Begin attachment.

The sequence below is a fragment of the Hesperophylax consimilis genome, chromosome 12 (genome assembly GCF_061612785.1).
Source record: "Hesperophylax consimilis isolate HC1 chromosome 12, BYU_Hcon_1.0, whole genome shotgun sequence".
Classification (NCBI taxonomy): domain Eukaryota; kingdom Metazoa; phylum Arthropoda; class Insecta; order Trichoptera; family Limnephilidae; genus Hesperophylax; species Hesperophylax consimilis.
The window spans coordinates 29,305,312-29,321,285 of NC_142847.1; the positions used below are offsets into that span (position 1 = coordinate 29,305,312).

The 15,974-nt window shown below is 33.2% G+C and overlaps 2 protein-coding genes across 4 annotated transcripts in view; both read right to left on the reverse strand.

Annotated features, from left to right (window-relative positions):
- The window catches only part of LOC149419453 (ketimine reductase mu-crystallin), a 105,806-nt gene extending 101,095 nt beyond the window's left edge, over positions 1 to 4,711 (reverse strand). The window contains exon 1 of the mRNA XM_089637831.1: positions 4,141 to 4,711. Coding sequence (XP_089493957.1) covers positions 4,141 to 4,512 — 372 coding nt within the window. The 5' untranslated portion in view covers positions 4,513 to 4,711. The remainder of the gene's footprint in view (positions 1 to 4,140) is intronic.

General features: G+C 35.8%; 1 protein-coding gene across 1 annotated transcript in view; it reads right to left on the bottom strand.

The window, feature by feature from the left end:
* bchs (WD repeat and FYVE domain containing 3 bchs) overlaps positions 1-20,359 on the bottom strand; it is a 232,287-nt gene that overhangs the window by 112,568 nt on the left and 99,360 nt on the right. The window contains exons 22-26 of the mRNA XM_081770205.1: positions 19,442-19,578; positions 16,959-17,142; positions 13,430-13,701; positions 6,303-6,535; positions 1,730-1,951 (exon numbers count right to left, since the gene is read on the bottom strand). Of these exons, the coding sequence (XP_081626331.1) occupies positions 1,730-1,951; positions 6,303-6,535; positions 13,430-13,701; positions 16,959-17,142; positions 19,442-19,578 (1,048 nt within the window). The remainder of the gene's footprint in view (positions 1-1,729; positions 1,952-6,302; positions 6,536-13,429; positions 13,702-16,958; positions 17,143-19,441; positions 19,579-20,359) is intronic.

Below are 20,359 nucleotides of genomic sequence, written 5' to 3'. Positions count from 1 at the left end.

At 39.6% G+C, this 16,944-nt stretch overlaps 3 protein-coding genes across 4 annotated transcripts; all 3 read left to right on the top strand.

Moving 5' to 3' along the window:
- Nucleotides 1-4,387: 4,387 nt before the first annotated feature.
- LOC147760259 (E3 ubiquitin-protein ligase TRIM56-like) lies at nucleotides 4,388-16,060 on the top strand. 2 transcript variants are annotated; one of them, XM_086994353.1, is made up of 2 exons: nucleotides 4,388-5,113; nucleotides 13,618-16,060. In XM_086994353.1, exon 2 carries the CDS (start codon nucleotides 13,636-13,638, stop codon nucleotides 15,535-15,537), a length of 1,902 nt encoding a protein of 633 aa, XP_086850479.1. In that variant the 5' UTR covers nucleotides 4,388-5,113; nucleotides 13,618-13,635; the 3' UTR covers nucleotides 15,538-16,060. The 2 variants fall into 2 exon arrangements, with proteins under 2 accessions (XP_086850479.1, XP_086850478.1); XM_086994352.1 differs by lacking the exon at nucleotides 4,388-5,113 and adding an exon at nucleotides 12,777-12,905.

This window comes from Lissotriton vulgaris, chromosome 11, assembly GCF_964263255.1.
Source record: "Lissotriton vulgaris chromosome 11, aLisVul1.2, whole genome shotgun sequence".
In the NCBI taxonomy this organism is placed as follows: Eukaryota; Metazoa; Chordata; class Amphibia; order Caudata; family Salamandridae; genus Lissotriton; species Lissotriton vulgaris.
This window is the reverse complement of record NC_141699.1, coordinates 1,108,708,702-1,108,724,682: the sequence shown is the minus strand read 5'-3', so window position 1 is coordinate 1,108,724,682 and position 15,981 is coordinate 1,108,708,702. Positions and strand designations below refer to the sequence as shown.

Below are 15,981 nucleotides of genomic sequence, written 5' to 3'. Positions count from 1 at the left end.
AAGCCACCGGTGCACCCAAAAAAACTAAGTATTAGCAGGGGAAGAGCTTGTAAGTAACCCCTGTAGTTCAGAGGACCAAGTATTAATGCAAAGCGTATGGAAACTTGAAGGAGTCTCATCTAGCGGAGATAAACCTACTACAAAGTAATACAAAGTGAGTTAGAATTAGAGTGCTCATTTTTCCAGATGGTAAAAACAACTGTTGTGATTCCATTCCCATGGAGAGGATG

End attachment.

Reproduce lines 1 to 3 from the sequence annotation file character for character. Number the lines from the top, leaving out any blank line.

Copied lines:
The sequence below is a fragment of the Hesperophylax consimilis genome, chromosome 12 (genome assembly GCF_061612785.1).
Source record: "Hesperophylax consimilis isolate HC1 chromosome 12, BYU_Hcon_1.0, whole genome shotgun sequence".
Classification (NCBI taxonomy): domain Eukaryota; kingdom Metazoa; phylum Arthropoda; class Insecta; order Trichoptera; family Limnephilidae; genus Hesperophylax; species Hesperophylax consimilis.